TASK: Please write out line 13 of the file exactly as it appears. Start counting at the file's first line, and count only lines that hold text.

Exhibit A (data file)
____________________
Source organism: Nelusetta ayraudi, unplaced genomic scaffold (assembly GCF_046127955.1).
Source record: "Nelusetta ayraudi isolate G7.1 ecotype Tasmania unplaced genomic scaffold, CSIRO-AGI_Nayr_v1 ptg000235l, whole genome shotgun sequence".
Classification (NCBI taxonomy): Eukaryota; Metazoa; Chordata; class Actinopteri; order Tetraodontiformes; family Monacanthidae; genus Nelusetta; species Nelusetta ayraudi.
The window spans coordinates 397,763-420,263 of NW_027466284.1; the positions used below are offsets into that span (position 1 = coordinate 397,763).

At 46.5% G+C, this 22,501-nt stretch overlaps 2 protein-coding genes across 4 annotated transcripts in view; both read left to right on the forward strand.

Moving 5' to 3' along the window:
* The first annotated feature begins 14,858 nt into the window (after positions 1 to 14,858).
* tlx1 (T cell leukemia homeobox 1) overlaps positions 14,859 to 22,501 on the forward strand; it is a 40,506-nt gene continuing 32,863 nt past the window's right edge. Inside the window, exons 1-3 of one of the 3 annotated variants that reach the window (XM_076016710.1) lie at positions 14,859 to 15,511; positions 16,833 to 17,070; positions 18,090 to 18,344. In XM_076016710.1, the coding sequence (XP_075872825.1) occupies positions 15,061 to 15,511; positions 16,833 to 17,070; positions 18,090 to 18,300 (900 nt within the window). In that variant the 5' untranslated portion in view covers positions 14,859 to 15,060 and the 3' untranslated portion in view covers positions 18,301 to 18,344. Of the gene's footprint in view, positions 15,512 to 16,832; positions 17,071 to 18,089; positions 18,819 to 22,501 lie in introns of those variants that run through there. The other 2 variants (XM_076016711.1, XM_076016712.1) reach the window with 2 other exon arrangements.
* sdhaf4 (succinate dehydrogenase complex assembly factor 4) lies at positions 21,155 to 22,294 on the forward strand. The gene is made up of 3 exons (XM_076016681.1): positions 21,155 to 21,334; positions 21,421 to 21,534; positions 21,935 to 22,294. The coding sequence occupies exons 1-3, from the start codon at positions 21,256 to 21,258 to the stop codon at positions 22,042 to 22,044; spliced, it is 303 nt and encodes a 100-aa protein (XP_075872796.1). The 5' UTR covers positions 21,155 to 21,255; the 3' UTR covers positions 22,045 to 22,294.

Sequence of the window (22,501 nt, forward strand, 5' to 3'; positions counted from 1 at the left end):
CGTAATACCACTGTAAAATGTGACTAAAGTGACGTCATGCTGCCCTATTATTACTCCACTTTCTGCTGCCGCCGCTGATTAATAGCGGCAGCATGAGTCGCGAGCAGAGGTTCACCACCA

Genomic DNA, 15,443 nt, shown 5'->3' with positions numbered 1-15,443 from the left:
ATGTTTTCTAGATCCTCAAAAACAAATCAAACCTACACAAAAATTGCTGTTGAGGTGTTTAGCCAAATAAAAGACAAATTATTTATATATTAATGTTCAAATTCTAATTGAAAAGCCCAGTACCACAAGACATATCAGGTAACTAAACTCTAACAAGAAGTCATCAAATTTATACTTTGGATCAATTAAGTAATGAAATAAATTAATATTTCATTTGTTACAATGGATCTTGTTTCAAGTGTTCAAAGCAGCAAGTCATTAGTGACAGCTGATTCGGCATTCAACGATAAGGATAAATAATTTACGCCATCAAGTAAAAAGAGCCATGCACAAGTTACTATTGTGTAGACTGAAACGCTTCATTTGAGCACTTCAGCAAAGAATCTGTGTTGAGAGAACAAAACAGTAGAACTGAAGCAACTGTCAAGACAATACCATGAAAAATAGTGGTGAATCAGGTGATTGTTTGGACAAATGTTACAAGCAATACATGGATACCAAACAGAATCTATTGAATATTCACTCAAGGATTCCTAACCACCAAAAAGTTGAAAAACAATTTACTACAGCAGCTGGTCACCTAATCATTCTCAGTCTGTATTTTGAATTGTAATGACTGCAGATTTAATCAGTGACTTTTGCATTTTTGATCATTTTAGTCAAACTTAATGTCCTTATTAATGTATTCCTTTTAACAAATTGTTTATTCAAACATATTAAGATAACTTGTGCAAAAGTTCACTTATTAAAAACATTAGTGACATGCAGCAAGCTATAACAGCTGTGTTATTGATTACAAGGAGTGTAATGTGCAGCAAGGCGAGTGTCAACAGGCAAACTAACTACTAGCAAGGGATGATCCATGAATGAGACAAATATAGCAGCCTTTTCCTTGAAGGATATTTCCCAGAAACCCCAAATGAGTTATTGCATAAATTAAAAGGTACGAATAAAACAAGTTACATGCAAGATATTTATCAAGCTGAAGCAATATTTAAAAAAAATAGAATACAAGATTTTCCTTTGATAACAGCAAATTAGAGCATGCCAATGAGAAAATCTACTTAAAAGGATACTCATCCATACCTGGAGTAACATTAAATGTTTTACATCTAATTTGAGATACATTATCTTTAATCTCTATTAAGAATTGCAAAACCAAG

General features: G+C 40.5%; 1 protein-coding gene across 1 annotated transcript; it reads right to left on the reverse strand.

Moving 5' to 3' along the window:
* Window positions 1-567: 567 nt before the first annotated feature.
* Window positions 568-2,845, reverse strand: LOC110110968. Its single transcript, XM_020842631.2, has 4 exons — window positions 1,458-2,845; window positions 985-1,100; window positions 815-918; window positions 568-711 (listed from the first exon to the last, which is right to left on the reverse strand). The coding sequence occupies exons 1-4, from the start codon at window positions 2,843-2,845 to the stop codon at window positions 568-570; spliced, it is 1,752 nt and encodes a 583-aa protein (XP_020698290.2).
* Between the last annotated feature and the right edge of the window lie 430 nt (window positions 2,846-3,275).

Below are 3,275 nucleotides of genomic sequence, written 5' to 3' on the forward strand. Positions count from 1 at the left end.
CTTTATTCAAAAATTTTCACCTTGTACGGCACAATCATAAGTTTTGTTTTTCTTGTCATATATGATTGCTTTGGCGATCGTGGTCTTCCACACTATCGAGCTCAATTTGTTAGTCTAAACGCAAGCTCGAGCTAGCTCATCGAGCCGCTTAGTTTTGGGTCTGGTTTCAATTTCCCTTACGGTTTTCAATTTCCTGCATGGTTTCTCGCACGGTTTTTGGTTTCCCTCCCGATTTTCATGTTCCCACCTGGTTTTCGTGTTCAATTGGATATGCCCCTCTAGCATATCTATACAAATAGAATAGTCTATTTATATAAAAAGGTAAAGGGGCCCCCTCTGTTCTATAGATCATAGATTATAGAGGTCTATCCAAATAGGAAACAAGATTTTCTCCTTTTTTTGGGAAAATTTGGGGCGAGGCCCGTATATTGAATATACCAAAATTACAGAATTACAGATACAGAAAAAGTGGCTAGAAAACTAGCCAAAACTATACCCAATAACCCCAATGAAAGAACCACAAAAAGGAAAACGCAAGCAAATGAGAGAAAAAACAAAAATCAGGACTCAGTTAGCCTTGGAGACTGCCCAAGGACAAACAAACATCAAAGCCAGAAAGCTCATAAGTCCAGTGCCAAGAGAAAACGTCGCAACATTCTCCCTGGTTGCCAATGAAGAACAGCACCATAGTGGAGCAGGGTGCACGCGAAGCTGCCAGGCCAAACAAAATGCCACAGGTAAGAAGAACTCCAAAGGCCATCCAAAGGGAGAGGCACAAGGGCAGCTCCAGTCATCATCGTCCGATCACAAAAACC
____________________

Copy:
ATGTTTTCTAGATCCTCAAAAACAAATCAAACCTACACAAAAATTGCTGTTGAGGTGTTTAGCCAAATAAAAGACAAATTATTTATATATTAATGTTCAAATTCTAATTGAAAAGCCCAGTACCACAAGACATATCAGGTAACTAAACTCTAACAAGAAGTCATCAAATTTATACTTTGGATCAATTAAGTAATGAAATAAATTAATATTTCATTTGTTACAATGGATCTTGTTTCAAGTGTTCAAAGCAGCAAGTCATTAGTGACAGCTGATTCGGCATTCAACGATAAGGATAAATAATTTACGCCATCAAGTAAAAAGAGCCATGCACAAGTTACTATTGTGTAGACTGAAACGCTTCATTTGAGCACTTCAGCAAAGAATCTGTGTTGAGAGAACAAAACAGTAGAACTGAAGCAACTGTCAAGACAATACCATGAAAAATAGTGGTGAATCAGGTGATTGTTTGGACAAATGTTACAAGCAATACATGGATACCAAACAGAATCTATTGAATATTCACTCAAGGATTCCTAACCACCAAAAAGTTGAAAAACAATTTACTACAGCAGCTGGTCACCTAATCATTCTCAGTCTGTATTTTGAATTGTAATGACTGCAGATTTAATCAGTGACTTTTGCATTTTTGATCATTTTAGTCAAACTTAATGTCCTTATTAATGTATTCCTTTTAACAAATTGTTTATTCAAACATATTAAGATAACTTGTGCAAAAGTTCACTTATTAAAAACATTAGTGACATGCAGCAAGCTATAACAGCTGTGTTATTGATTACAAGGAGTGTAATGTGCAGCAAGGCGAGTGTCAACAGGCAAACTAACTACTAGCAAGGGATGATCCATGAATGAGACAAATATAGCAGCCTTTTCCTTGAAGGATATTTCCCAGAAACCCCAAATGAGTTATTGCATAAATTAAAAGGTACGAATAAAACAAGTTACATGCAAGATATTTATCAAGCTGAAGCAATATTTAAAAAAAATAGAATACAAGATTTTCCTTTGATAACAGCAAATTAGAGCATGCCAATGAGAAAATCTACTTAAAAGGATACTCATCCATACCTGGAGTAACATTAAATGTTTTACATCTAATTTGAGATACATTATCTTTAATCTCTATTAAGAATTGCAAAACCAAG